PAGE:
I've used non-pressure alcohol stoves, like them very much and would use one before propane
for sure. The fuel
is a little more costly and, since I have a very good carbon monoxide detector in my galley
, I've noted the non-pressure alcohol burners give CO at a higher rate than the pressure kerosene stove or my non-pressure kerosene lamps that I sometimes use do. Specifically the alcohol stoves (Oringio single
burner or Trangia single
burner) give more than 30ppm steady (up to 200 ppm) whereas the kerosene doesn't even trip the 30ppm level. So when using alcohol, I had to ventilate.
But really, it's not that hard to do a great job using a pressure kero stove--once you get the stove cleaned up nicely and get a system in place for lighting
and using it properly. I appreciate the post about using a timer for folks who don't have some natural patience or might forget things. I prefer not to use too much alcohol in the prestart and have learned that it takes very little to do the job--and it's very quick, too. I have a little fiber pad (suppose it's fiberglass) sold by Taylors to line the pre-heat cup with--it helps you to not spill kero if you're in a seaway but it also makes it possible to use very little alcohol during each pre-start. Anything between a teaspoon and tablespoon quantity of denatured alcohol will do the job (so that's very quick) and if you're at the ready with your lighter, you can flick the bic and have a perfect start every time. Oh--that's the other thing, I used to try to start the stove with the preheat flame itself. That works but requires that you use more alcohol than my method Now, I just wait for it to die out before striking the lighter for a perfect light.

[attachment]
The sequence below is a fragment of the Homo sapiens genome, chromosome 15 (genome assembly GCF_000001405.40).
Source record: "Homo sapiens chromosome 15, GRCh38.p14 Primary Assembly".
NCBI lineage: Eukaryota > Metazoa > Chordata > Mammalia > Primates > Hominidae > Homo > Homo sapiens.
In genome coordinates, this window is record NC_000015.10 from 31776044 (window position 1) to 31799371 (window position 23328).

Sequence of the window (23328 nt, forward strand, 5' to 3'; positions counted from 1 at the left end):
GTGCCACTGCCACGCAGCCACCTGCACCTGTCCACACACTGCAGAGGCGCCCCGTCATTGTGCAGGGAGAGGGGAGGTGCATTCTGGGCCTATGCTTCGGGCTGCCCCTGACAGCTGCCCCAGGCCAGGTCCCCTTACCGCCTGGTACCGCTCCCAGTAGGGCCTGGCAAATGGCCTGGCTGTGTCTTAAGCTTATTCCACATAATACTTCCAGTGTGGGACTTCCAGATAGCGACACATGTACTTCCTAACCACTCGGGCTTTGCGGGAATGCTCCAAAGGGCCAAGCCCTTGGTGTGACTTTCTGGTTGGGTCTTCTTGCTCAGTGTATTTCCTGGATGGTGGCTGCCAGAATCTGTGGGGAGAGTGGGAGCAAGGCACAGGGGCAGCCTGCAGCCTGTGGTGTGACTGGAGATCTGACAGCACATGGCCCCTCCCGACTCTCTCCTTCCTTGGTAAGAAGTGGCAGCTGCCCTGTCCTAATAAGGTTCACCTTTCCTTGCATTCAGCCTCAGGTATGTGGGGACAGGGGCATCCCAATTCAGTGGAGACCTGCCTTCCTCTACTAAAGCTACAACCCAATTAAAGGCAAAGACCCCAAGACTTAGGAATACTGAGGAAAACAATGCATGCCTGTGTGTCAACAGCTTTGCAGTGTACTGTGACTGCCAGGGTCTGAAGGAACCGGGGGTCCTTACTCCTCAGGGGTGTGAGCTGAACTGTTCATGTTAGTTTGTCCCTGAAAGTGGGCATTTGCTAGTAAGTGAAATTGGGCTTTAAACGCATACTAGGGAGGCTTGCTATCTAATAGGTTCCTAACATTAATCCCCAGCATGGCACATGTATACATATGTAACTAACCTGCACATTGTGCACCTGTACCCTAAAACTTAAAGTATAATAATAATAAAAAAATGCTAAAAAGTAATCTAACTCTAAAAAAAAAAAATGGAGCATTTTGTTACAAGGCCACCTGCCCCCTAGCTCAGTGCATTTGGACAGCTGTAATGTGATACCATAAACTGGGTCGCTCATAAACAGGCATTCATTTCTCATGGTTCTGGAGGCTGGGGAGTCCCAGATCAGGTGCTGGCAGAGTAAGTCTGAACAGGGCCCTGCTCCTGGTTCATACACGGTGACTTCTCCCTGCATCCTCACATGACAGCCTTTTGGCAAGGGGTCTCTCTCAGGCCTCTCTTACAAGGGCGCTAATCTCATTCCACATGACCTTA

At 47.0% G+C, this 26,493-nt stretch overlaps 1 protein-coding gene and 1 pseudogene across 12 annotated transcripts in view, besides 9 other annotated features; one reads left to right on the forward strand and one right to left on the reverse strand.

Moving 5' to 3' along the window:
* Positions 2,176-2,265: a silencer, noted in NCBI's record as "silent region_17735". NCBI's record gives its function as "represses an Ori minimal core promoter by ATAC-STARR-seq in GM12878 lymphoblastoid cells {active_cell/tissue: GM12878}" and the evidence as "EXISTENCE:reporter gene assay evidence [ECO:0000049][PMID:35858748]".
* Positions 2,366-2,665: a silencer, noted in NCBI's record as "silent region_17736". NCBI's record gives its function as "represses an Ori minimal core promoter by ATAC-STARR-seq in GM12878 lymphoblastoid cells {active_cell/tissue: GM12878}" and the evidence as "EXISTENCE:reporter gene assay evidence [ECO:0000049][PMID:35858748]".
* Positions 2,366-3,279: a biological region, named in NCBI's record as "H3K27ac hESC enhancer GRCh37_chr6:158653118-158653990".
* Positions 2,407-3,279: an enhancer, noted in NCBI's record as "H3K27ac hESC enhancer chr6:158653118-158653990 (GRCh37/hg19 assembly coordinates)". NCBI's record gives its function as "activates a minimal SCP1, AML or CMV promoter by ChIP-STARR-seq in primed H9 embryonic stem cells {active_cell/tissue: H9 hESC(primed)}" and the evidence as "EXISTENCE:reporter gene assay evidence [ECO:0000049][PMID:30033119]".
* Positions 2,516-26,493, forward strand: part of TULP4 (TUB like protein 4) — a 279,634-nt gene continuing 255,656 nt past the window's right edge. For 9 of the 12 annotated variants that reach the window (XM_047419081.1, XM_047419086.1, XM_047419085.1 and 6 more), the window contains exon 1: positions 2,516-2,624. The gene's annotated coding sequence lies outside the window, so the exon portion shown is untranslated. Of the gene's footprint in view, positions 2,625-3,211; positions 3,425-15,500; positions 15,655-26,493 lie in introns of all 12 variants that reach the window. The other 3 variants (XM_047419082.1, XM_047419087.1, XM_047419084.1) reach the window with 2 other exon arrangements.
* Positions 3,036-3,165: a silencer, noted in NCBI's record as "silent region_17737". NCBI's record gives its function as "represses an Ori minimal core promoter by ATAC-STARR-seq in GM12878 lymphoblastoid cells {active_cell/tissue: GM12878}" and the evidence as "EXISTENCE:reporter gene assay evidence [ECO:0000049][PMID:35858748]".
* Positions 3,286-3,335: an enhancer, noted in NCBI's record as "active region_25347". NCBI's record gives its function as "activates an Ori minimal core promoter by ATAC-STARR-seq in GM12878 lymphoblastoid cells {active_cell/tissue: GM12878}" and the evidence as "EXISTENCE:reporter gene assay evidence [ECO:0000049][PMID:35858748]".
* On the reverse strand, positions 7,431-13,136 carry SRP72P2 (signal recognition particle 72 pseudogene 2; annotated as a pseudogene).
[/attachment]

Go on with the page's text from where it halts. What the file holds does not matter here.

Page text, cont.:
We live aboard and I cook 2 meals
a day, sometimes 3 sometimes make coffee at other times and I can't recall
the last time I didn't have a clean burning start. I think it was, maybe, in 2013. So, once you've got your own technique (timer, whatever) and don't deviate, you're good to go.
Other things that can screw you up -- using an inappropriate tank (e.g. carbon steel propane
tank) and letting it go dry will almost certainly put bits of rust in your fuel
system. I observed this on a friend's boat and they had quite a few problems just because of the tank and letting it go dry. They had a fuel filter
but it didn't really do the job.
I also note that the Taylors likes to cook between 7 and 10 psi but if you're making popcorn or doing something with a very large pot (cooking crabs, etc), you'll need to pump up the pressure to more like 15 or 20 psi. Just don't let the system stay charged up to those higher pressures when you turn it off as it's not intended to be used at higher pressures. There are some people who have problems with simmering who use a valve in their pressure feed to moderate the fuel flow while leaving the burner wide open on the stove top. I haven't done that myself.
Best of luck! Brenda